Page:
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Transistors are made by connecting three pieces of semiconductor material. There are two basic types of transistors: the NPN and the PNP (FIG. 1). The schematic symbols for these transistors are shown in FIG. 2. These transistors differ in the manner in which they are connected in a circuit. The NPN transistor must have a positive voltage connected to the collector and a negative voltage connected to the emitter.
The PNP must have a positive voltage connected to the emitter and a negative voltage connected to the collector. The base must be connected to the same polarity as the collector to forward bias the transistor. Notice that the arrows on the emitters point in the direction of conventional current flow.
An ohmmeter can be used to test a transistor, which will appear to the ohmmeter to be two joined diodes (FIG. 3). (For an explanation of how to test a transistor, see Procedure 2 in the Appendix.) If the polarity of the output of the ohmmeter leads is known, the transistor can be identified as NPN or PNP. An NPN transistor will appear to an ohmmeter to be two diodes with their anodes connected. If the positive lead of the ohmmeter is connected to the base of the transistor, a diode junction should be seen between the base collector and the base-emitter. If the negative lead of the ohmmeter is connected to the base of an NPN transistor, there should be no continuity between the base-collector and the base-emitter junction.
A PNP transistor will appear to an ohmmeter to be two diodes with their cathodes connected. If the negative lead of the ohmmeter is connected to the base of the transistor, a diode junction should be seen between the base-collector and the base-emitter. If the positive ohmmeter lead is connected to the base, there should be no continuity between the base-collector or the base emitter.
The simplest way to describe the operation of a transistor is to say that it operates like an electric valve.
Current will not flow through the collector-emitter until current flows through the base-emitter. The amount of base-emitter current, however, is small when com pared to the collector-emitter current (FIG. 4).
For example, assume that when 1 milliamperes of cur rent flows through the base-emitter junction, 100 mA of current flow through the collector-emitter junction.
If this transistor is a linear device, an increase or de crease of base current will cause a similar increase or decrease of collector current. Therefore, if the base current is increased to 2 milliamperes, the collector current will increase to 200 milliamperes. If the base current is decreased to 0.5 milliamperes, the collector current will decrease to 50 milliamperes. Notice that a small change in the amount of base current can cause a large change in the amount of collector current. This permits a small amount of signal current to operate a larger de vice such as the coil of a control relay.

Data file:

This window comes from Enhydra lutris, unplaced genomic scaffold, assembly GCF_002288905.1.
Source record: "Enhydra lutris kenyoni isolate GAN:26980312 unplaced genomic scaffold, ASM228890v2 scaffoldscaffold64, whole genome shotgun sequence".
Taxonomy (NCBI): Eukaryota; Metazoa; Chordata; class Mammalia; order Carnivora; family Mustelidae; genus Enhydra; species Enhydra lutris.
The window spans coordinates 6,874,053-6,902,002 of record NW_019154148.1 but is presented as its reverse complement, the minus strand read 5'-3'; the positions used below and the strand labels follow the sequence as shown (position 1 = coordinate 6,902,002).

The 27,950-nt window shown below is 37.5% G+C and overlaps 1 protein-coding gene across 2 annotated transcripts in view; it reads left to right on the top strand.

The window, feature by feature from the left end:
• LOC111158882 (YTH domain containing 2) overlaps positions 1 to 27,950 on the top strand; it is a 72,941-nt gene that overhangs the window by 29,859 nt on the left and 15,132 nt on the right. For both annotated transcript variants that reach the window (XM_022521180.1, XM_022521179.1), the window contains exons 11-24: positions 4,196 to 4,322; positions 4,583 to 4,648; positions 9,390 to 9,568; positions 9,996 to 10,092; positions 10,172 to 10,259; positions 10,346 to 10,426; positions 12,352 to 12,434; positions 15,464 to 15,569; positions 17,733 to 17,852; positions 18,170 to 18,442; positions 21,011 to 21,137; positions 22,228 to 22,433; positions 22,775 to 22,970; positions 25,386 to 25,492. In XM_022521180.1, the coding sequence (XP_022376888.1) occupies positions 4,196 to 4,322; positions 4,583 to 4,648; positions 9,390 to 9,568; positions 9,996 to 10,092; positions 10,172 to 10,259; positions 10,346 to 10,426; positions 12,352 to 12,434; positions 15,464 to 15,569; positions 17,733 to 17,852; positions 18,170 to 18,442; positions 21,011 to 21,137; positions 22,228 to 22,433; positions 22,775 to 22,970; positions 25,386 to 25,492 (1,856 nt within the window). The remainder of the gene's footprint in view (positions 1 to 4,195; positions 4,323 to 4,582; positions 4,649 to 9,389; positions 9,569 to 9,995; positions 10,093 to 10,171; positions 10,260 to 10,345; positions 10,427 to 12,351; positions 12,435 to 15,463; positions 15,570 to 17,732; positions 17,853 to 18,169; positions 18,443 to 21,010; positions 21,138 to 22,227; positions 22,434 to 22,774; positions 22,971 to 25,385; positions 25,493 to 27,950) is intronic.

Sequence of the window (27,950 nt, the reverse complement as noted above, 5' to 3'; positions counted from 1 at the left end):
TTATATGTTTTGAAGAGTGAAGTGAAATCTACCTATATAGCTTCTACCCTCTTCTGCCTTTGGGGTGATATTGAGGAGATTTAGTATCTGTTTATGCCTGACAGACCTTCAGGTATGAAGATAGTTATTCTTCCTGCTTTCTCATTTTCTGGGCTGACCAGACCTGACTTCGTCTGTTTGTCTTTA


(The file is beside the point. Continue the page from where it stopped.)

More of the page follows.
One of the most common applications of the transistor in industry is that of a switch. When used in this manner, the transistor operates like a digital device instead of an analog device. The term digital means a device that has only two states, such as on and off. An analog device can be adjusted to different states. An example of this control can be seen in a simple switch connection. A common wall switch is a digital device. It can be used to turn a light on or off. If the simple toggle switch is replaced with a dimmer control, the light can be turned on, off, or it can be adjusted to any position between on and off. The dimmer is an example of analog control.
If no current flows through the base of the transistor, the transistor acts like an open switch and no cur rent can flow through the collector-emitter junction. If enough base current is applied to the transistor to turn it completely on, it acts like a closed switch and permits current to flow through the collector-emitter junction.
This is the same action produced by the closing contacts of a relay or motor starter, but, unlike a transistor, a relay or motor starter cannot turn on and off several thousand times a second.
Some case styles of transistors permit the leads to be quickly identified (Figures 5, 6, and 7).
The TO 5 and TO 18 cases, and the TO 3 case are in this category. The leads of the TO 5 and TO 18 case transistors can be identified by holding the case of the transistor with the leads facing you as shown in FIG. 8A. The metal tab on the case of the transistor is closest to the emitter lead. The base and collector leads are positioned as shown.
The leads of a TO 3 case transistor can be identified as shown in FIG. 8B. When the transistor is held with the leads facing you and down, the emitter is the left lead and the base is the right lead. The case of the transistor is the collector.
1. What are the two basic types of transistors?
2. Explain how to test an NPN transistor with an ohmmeter.
3. Explain how to test a PNP transistor with an ohmmeter.
4. What polarity must be connected to the collector, base, and emitter of an NPN to make it forward biased?
5. What polarity must be connected to the collector, base, and emitter of a PNP transistor to make it forward biased?
6. Explain the difference between an analog device and a digital device.